THE BOGLE BO (or Bugaboo)

When I was in my prenticeship and learning of my trade,

I courted my master's daughter, which made my heart right glad.

I courted her both summers days and winter nights also

But I never could her favor win till I hired the Bogle Bo.

Day being gone, and night coming on, my neighbor he took a sheet

And straight into her room he went just like a wandering spirit.

She went (went) running up and down, not knowing where to go

But right into my bed she went for fear of the Bogle Bo.

And so my true love and me, (we both) fell fast asleep,

But ere the morn at fair daylight, sore, sore did she weep

Sore, sore did she weep; sore, sore did she mourn

But ere she rose and put on her clothes, the Bogle bo was gone.

You've done the thing to me last night, the thing you cannot shun

You've taen from me my maidenhead, and I am quite undone.

You've taen from me my maidenhead, and brought my body low

But, kind sir, if you'll marry me, I will be your jo.

Now he's married her and taen her hame, and it was but his part

She's proved to him a loving wife, and joy of all his heart;

He never told her of the joke, nor ne'er intends to do

But aye when his wife smiles on him, he minds the Bogle bo.

Note: Foggy Dew variant

printed in Lloyd's Folk Song in England. Lloyd suggests that the

mysterious "foggy dew" of later versions is a corruption of the


Bogle Crag is the name of the site. Archaeological techniques were incorporated into the installation (or excavation), which interwove fact and fantasy, history and myth, dark and light.

Above all, there was the embracing of 'chance'. The presence of Dada and Fluxus* loomed large.

The 'bogle' is also known as the the 'boggart':

"The horrible shrieks of one kind of boggart - a class of supernatural creature particularly common in the north-west - have earned it the name shriker, though it is also a barguest or trash. Usually it appears as an omen of death, sometimes in the form of a white cow or horse, or an enormous black or white dog, with huge pads, shaggy hair and glaring, saucer-like eyes.......Some boggarts, especially human-shaped ones, are distinctly malicious....The White Dobbie lives in a world of its own though it seems in some way attached to the coastal villages of Furness. It appears like a wandering, weary, emaciated and silent human, and dresses in a dirty white topcoat. Its constant companion is a white hare with glaring, bloodshot eyes."

On the Isle of Man, it is the 'buggane' that was feared, "a goblin that changed size and shape at will, adopting the form of a black bull, or a monstrous ram. Bugganes haunted old chapels to prevent their repair, or would repeatedly pull down their roofs.."

Folklore, Myths & Legends of Britain, Readers Digest, 1977

"In the Slavonic tongues, which are akin to the Teutonic, Bôg is God, and there are sleights of etymology which would identify the two terms; the Icelandic Puki is an evil spirit, and such we have seen was the English Pouke, which easily became Puck, Pug, and Bug; finally, in Friesland the Kobold is called Puk, and in old German we meet with Putt or Butz as the name of a being not unlike the original English Puck.[e] The Devonshire fairies are called Pixies, and the Irish have their Pooka, and the Welsh their Pwcca, both derived from Pouke or Puck. From Bug comes the Scottish Bogle and the Yorkshire Boggart. The Swedish language has the terms spöka, spöke; the Danish spöge, spögelse, the German, spuken, spuk, all used of spirits or ghosts, and their apparitions. Perhaps the Scottish pawkey, sly, knowing, may belong to the same family of words. Akin to Bogle was the old English term Puckle, noticed above, which is still retained in the sense of mischievous, as in Peregrine Pickle and Little Pickle. It has been conjectured that Picklehäring, the German term for zany or merry-andrew, may have been properly Picklehärin, i.e. the hairy sprite, answering to Jonson's Puck-hairy, and that he may have worn a vesture of hair or leaves to be rough like the Brownie and kindred beings. From Bug also come Bugbear, and Bugleboo, or Bugaboo."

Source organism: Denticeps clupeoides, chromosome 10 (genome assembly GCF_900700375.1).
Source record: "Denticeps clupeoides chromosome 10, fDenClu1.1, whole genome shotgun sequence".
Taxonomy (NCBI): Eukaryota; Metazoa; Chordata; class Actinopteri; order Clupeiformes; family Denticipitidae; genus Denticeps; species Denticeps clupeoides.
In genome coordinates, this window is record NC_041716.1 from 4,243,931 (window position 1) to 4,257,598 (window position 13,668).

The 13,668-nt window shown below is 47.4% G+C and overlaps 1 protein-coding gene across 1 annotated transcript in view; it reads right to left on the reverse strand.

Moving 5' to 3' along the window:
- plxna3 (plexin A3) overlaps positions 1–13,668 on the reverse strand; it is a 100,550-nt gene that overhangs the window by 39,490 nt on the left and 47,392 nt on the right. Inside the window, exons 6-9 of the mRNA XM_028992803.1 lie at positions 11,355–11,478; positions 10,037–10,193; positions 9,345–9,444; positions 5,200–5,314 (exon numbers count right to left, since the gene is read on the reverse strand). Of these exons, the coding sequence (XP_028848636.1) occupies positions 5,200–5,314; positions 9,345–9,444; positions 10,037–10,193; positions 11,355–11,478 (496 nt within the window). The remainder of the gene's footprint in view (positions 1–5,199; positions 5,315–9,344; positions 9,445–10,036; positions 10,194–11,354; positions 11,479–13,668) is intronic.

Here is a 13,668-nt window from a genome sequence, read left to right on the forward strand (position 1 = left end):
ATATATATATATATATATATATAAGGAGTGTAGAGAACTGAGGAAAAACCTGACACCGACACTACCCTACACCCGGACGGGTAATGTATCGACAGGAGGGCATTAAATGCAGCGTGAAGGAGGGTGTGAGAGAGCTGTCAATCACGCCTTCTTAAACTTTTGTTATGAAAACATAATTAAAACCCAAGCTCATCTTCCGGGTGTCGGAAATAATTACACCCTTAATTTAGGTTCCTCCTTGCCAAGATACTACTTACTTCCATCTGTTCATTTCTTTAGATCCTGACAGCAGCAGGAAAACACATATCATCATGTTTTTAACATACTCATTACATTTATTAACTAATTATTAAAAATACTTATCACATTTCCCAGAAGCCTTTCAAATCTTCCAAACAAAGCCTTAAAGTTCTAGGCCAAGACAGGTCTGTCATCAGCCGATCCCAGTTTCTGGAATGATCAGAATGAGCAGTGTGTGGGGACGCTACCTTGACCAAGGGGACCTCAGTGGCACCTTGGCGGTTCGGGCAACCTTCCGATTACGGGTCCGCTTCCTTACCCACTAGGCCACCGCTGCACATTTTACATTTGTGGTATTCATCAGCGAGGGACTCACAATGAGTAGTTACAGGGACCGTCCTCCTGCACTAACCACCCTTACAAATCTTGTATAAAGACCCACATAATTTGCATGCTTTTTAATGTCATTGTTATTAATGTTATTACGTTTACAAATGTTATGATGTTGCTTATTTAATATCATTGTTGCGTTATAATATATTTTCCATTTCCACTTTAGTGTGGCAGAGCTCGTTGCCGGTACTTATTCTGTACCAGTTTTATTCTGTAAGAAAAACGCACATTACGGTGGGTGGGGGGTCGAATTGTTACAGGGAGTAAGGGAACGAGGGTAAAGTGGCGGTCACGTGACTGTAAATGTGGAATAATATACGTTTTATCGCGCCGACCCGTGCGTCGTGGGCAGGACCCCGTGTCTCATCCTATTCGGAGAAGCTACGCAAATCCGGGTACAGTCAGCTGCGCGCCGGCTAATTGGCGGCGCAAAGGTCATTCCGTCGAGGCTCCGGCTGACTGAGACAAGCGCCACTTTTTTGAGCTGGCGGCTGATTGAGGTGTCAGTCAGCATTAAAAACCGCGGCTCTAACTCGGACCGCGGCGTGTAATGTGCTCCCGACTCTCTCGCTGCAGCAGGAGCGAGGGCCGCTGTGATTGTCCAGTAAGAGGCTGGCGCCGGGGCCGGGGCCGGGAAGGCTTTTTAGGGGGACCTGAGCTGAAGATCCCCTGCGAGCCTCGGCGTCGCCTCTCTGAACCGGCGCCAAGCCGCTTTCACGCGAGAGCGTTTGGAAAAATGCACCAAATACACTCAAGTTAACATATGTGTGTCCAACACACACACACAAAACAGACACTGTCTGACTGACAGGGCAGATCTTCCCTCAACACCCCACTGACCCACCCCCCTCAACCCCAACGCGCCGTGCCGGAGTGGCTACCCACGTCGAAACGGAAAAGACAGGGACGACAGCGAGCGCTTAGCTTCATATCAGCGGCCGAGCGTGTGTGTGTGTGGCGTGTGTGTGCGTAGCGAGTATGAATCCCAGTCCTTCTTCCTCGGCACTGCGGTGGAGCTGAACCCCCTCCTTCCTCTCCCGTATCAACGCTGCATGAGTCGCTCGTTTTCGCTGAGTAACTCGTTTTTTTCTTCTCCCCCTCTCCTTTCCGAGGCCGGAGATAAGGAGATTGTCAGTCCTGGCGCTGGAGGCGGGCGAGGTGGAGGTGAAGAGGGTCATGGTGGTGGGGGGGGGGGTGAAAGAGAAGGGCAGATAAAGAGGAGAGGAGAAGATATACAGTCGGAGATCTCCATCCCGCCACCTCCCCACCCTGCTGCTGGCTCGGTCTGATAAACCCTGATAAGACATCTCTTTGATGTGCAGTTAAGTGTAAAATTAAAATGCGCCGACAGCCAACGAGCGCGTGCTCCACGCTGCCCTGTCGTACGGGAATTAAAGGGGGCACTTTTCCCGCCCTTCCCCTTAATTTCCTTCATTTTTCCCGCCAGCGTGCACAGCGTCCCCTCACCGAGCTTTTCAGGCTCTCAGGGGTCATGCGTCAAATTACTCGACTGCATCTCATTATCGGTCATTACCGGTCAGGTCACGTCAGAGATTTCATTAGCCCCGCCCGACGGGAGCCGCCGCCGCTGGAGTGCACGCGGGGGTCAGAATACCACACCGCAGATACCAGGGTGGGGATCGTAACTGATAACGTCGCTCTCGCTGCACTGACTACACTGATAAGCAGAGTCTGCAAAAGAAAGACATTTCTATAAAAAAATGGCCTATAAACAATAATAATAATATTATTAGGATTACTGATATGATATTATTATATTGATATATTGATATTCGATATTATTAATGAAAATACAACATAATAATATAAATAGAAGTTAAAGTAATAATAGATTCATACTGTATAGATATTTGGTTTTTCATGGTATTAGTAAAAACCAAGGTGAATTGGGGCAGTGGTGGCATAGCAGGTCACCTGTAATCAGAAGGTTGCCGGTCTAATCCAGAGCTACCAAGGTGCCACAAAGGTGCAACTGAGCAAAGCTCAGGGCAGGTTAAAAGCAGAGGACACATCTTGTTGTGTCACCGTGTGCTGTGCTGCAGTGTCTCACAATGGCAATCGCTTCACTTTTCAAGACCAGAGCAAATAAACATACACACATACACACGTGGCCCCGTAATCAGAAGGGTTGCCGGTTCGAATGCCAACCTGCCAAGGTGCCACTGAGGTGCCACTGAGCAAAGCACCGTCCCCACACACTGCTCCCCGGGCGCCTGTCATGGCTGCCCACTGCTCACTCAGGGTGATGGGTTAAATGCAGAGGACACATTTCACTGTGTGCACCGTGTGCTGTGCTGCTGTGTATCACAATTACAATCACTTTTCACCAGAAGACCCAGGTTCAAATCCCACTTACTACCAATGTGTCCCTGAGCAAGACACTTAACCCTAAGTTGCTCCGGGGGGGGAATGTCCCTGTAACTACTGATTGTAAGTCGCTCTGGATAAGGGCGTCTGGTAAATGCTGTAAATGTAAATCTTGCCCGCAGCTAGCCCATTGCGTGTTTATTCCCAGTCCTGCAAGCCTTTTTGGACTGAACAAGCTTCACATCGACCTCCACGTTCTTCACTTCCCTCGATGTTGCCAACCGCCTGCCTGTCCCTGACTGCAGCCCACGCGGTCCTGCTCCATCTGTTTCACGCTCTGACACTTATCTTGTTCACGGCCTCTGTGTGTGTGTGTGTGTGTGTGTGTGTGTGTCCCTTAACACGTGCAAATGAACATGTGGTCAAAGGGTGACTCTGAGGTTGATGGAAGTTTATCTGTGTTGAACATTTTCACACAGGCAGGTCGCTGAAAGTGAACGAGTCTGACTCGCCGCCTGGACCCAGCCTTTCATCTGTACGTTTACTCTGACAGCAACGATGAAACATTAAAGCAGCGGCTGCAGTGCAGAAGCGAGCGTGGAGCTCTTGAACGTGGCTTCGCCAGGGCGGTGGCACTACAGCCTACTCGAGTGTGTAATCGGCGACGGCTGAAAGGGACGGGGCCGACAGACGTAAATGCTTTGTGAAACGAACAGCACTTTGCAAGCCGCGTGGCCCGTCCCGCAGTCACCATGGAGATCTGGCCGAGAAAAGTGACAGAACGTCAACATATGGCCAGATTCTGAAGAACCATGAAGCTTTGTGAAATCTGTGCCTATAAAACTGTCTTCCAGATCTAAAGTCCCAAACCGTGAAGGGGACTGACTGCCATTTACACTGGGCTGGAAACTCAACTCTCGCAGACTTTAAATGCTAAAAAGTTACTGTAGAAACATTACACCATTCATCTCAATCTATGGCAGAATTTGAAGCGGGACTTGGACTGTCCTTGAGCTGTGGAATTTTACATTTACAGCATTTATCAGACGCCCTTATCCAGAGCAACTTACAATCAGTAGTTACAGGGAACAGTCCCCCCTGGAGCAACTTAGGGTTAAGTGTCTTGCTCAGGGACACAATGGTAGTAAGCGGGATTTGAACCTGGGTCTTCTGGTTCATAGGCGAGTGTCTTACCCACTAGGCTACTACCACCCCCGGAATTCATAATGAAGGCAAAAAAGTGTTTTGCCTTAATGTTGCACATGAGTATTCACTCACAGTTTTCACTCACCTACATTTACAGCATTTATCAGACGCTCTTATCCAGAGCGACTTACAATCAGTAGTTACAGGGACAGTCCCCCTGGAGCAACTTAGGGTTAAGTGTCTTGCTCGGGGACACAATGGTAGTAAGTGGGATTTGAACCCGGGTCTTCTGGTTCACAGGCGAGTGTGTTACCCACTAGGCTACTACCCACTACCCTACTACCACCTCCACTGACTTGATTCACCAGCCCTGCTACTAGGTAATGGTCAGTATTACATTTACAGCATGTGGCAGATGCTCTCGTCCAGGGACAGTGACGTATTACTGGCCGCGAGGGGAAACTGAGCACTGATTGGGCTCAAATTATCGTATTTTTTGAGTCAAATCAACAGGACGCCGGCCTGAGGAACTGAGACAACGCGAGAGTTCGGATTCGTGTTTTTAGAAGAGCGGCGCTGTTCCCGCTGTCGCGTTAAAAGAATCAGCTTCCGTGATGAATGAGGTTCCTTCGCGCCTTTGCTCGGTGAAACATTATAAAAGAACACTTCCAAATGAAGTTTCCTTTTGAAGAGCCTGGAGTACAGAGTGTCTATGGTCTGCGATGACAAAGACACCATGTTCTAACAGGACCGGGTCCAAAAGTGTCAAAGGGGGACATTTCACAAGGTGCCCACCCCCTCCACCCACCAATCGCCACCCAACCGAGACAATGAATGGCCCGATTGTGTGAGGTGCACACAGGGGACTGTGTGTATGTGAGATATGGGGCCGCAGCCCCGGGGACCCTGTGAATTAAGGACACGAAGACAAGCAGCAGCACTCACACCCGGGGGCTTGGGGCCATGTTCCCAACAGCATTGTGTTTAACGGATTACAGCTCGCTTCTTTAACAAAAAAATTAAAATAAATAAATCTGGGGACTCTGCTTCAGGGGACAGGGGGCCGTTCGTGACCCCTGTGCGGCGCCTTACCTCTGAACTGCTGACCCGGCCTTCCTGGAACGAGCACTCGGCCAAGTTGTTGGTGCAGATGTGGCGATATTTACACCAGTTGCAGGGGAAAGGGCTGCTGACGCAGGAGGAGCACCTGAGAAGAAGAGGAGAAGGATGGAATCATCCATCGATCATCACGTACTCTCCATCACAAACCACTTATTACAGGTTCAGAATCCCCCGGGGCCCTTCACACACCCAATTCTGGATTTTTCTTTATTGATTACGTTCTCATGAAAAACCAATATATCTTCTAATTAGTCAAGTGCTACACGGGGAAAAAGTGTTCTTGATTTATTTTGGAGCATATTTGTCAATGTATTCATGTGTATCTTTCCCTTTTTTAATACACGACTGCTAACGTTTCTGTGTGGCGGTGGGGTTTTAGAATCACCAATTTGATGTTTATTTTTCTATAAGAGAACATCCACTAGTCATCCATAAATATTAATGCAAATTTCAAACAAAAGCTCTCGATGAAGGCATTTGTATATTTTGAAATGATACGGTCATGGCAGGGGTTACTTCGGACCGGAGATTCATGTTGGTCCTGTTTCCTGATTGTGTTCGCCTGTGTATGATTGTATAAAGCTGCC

The Fairy Mythology

Illustrative of the Romance and Superstition of Various Countries.

by Thomas Keightley, 1870

The Bogle Experience (a part-fabricated history)

Grizedale Sculpture Park

A superfiction project by Antony Lyons

* "Fluxus is an attitude. It is not a movement or a style. Fluxus is intermedia. Fluxus creators like to see what happens when different media intersect. They use found and everyday objects, sounds, images, and texts to create new combinations of objects, sounds, images, and texts. Fluxus works are simple. The art is small, the texts are short, and the performances are brief. Fluxus is fun. Humour has always been an important element in Fluxus."